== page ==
Producción de alimentos no sostenibles de limitado valor nutricional  Production of unsustainable foods with a limited nutritional value 
Cambio climático y mayor vulnerabilidad  Climate change and greater vulnerability 
Desnutrición  Malnutrition 
Obesidad  Obesity 
Sindemia global  Global syndemic 
Dieta Planetaria sostenible  Sustainable planetary diet 
Protección del cambio climático y mayor calidad alimentaria  Protection from climate change and greater food quality 
Control desnutrición  Malnutrition control 
Menor obesidad  Lower rate of obesity 
GRASAS AÑADIDAS  ADDED FATS 
Aceites insaturados  Unsaturated oils 
Aceites saturados  Saturated oils 
CEREALES  CEREALS 
Granos enteros  Whole grains 
Los carbohidratos deben obtenerse principalmente de granos enteros con una ingesta baja de granos refinados y menos del 5% de la energía del azúcar  Carbohydrates should be obtained mainly from whole grains with a low intake of refined grains and less than 5% of energy from sugar 
AZÚCARES AÑADIDOS  ADDED SUGARS 
Todo tipo de azúcares  All sugar types 
LÁCTEOS  DAIRY PRODUCTS 
Lácteos  Dairy products 
FRUTAS, VERDURAS Y TUBÉRCULOS  FRUITS, VEGETABLES AND ROOT VEGETABLES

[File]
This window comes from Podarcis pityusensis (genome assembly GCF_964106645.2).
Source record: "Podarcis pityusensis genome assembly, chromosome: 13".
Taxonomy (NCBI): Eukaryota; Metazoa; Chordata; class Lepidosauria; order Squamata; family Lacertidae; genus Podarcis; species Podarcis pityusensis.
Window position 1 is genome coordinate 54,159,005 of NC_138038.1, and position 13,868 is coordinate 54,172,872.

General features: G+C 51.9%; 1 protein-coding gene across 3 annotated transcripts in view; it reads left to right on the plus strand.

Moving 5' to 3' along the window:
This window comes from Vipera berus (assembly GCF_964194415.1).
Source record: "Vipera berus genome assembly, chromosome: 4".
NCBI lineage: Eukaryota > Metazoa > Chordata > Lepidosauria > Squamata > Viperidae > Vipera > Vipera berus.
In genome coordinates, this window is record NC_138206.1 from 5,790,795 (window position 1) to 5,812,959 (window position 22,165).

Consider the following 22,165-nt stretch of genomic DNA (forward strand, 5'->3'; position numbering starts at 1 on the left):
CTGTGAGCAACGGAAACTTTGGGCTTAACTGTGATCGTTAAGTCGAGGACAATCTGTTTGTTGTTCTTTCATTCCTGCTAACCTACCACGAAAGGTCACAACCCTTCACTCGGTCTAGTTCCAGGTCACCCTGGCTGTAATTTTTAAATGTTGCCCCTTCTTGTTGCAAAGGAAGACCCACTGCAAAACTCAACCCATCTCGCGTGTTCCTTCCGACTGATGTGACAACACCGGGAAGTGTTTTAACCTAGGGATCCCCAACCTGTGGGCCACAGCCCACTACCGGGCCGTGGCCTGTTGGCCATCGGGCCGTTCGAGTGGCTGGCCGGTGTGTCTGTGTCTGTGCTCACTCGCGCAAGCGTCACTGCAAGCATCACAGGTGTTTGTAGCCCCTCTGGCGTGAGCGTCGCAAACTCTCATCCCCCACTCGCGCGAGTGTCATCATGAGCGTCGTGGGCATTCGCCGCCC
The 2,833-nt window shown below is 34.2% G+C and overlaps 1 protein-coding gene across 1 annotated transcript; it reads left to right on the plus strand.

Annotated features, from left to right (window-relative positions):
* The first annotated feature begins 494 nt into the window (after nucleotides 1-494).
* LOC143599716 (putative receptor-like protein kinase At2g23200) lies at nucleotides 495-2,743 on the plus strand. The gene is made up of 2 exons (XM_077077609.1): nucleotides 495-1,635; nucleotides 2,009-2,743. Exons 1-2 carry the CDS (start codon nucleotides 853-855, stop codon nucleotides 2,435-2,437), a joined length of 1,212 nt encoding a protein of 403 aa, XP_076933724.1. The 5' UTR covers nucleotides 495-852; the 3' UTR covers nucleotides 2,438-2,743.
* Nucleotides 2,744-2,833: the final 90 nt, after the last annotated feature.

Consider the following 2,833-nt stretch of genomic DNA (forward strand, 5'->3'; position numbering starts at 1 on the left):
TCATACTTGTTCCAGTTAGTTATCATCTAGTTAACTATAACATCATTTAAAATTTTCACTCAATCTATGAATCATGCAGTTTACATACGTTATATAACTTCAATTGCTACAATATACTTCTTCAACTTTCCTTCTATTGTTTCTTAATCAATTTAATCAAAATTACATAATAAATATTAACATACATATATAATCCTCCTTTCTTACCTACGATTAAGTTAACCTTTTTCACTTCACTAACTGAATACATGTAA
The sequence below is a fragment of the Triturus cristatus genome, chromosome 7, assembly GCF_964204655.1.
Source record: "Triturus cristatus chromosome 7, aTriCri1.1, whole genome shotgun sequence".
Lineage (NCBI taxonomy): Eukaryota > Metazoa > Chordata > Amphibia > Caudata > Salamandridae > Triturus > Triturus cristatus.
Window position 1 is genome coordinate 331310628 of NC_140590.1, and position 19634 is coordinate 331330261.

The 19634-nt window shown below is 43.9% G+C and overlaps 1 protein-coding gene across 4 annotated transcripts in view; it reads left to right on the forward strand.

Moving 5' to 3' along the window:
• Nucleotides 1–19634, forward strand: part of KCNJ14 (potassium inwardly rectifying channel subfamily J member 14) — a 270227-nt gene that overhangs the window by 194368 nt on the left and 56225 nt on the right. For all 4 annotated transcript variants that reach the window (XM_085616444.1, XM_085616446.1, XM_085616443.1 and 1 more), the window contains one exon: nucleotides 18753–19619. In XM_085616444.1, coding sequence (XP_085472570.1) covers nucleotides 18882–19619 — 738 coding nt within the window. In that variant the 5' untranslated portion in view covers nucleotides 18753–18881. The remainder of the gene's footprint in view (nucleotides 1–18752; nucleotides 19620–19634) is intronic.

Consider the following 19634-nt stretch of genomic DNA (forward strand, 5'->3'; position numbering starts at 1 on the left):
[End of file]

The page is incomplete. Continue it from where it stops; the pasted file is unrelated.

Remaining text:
Todo tipo de frutas  All fruit types 
Todo tipo de verduras  All vegetable types 
Tubérculos o vegetales almidonados  Root vegetables or starchy vegetables 
5 porciones/día  5 portions/day 
FRUTOS SECOS Y LEGUMBRES  NUTS AND PULSES 
FUENTES DE PROTEÍNAS*  PROTEIN SOURCES* 
PROTEÍNAS ANIMALES  ANIMAL PROTEINS 
Legumbres  Pulses 
Frutos secos y semillas  Nuts and seeds 
*Las proteínas deben obtenerse principalmente de plantas  *Proteins should be obtained mainly from plants 
Pollo y otras aves  Chicken and other poultry 
Pescado  Fish 
Ternera, cordero y cerdo  Beef, lamb and pork 
Huevos  Eggs 

Figure 2.

Food consumption targets for a planetary health diet, with possible ranges, for an intake of approximately 2,500kcal/day.

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For now, it is time to get down to work, to take decisions and, with our individual and corporate action, through scientific societies, health institutions and citizens’ movements, to promote the new paradigm shift, both with research and with clinical practice and the education of those around us. In fact, the Sociedad Española de Medicina Interna [Spanish Society of Internal Medicine] has taken its first step11, which must be followed by many other medical organisations, because, without doubt, this initiative is the action with the greatest translational basis, which we can address and, as indicated in the document by Willett et al. “If we do not take action, the world runs the risk of not fulfilling the Sustainable Development Goals and the Paris Agreement, and the children of today will inherit a planet that has been severely degraded and where a large proportion of the population will suffer increasingly from malnutrition and preventable diseases.”8.

Declaration of interests

The authors have no conflicts of interest with the content included in this material.